Getting Busy (Doing Nothing)


Have you ever noticed how many things require your attention?

School. Family. Work. Friends. Homework. Clubs. Papers. Post-graduation. Wait, me? Oh yeah. Me. Or you. Us, really.

It’s really easy to forget to give ourselves attention when all these other things are happening around us. Think about sleep. When was the last time you cheated yourself a little sleep? Or a lot of sleep? What about meals? Ever find yourself pushing those back further and further in the day?

No one’s saying it’s easy, but it is important to be sure we take a little time to ourselves to do absolutely nothing.

Nothing.

But how do YOU do nothing?

Maybe you’re taking a break to do nothing and you start watching some Netflix. Or maybe you pick up that new book – finally. Or maybe you just take a few minutes to check your updates: Facebook. Twitter. Instagram.

But this isn’t nothing.

Photo by Jason Howie of Flickr Creative Commons
Photo by Jason Howie of Flickr Creative Commons

A great blog by Nicole Liloia explores the difference being busy doing nothing and actually, truly, really really doing nothing. Liloia talks about how we tend to feel overwhelmed by all the “something” we have to do that when we take time to do nothing, we don’t truly allow ourselves to do nothing. Sometimes, when we’re worn out and overwhelmed, binging on Netflix doesn’t seem to recharge us at all.

This is being busy doing nothing: giving into the subconscious guilt that we should always be doing something – anything.

The times at which we do nothing are essential for recharging our bodies and our minds. When we really allow ourselves to do nothing, we give ourselves time to reconnect with ourselves and to enjoy our thoughts, feelings, and emotions.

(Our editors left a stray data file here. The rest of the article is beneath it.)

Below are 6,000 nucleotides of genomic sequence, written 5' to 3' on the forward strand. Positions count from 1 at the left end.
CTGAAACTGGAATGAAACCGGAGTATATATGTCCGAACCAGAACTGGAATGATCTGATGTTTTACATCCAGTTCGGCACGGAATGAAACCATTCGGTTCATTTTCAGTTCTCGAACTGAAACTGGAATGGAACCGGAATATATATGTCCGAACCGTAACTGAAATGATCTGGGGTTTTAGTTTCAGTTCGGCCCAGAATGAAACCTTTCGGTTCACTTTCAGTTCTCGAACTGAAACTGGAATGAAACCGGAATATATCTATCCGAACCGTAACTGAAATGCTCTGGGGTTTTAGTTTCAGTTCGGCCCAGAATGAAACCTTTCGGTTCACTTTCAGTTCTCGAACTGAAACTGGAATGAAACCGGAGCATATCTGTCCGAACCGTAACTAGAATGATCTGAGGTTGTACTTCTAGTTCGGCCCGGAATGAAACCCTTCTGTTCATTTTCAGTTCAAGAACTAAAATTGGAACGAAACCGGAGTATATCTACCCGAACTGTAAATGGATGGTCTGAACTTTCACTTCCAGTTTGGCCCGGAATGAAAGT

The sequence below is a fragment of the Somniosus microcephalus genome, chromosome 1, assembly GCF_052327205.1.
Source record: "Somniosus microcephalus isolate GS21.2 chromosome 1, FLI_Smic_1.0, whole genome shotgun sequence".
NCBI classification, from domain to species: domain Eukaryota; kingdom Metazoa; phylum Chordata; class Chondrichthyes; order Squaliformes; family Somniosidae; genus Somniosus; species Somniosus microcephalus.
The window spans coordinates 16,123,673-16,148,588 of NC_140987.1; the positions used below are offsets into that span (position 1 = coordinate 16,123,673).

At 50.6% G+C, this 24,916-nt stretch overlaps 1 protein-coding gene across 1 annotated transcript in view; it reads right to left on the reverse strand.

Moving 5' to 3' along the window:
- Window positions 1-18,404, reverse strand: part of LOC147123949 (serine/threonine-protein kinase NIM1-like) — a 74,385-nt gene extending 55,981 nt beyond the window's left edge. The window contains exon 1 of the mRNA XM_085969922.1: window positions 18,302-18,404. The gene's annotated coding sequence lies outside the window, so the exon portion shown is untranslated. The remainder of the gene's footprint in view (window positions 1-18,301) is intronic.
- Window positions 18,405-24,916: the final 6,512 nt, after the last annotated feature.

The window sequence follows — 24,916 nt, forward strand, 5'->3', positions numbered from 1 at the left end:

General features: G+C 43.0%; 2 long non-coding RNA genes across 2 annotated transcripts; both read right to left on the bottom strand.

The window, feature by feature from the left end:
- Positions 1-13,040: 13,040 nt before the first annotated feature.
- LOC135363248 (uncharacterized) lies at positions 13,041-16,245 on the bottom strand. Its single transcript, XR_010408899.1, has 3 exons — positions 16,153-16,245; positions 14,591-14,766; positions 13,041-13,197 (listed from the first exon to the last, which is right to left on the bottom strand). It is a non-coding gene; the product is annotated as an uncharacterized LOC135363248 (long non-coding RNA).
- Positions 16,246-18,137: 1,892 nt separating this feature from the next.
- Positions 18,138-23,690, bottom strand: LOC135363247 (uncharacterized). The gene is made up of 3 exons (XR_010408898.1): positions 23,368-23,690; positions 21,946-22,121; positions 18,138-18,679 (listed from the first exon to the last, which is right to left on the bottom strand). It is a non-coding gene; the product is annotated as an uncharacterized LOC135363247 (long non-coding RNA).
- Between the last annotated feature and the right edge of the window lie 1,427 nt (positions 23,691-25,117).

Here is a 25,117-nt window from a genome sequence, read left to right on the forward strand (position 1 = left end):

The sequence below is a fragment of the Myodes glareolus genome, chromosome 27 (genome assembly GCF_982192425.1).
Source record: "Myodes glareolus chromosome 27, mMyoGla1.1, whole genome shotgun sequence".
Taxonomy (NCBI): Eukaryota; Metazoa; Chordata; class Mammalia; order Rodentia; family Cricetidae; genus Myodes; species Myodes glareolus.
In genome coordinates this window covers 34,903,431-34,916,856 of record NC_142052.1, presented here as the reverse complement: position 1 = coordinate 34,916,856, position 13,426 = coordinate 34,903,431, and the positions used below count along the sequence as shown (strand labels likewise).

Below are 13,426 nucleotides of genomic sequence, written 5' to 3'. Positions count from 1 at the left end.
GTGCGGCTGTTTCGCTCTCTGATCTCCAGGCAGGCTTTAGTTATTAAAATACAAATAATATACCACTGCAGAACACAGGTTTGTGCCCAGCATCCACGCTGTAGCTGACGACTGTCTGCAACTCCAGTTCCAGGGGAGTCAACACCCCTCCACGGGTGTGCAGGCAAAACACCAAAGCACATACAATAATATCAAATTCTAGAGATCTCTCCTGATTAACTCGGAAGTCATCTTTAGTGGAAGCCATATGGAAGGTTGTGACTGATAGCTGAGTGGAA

By keeping ourselves busy – even if it’s only Facebook – we are distracting ourselves from ourselves. We are losing focus of the most important person in our lives: us.

So let’s give ourselves a fair chance, shall we?

In 2003 Amitay Tweeto created the quiet place project, an online site where you can “choose quiet.” It may see a bit counter-intuitive, but look at is as a first step in one of many to get yourself back to you.

The quiet place project uses several different ‘rooms’ to guide you through the process of reconnecting and doing nothing. It’s a judgment free place – a place free of social media and cell phones and advertisements. There aren’t even capital letters!

In the quiet place, you are invited to shut off all your devices and absorb yourself into a guided conversation with yourself for at least 30 seconds. Another ‘room’, the thoughts room, is a place where you can get out all of your thoughts and feelings and stress using a status bar, and watch your words burst into stars. Finally: the dawn room. The dawn room is extra special because it’s a place to go when everything seems too hard. As you navigate through this area, you are bombarded with kindness and encouragement to get you through whatever hardship your dealing with.

Though this isn’t technically doing nothing, it is a good step. The quiet place project is space where you can learn to do nothing, to connect with your thoughts, feelings, and emotions, and begin to enjoy them.

“i’m gong to say goodbye soon.

and let you get back to your notifications

but before that, i just want to give you some advice

from time to time

stop everything you do

and go to your quiet place

goodbye.”

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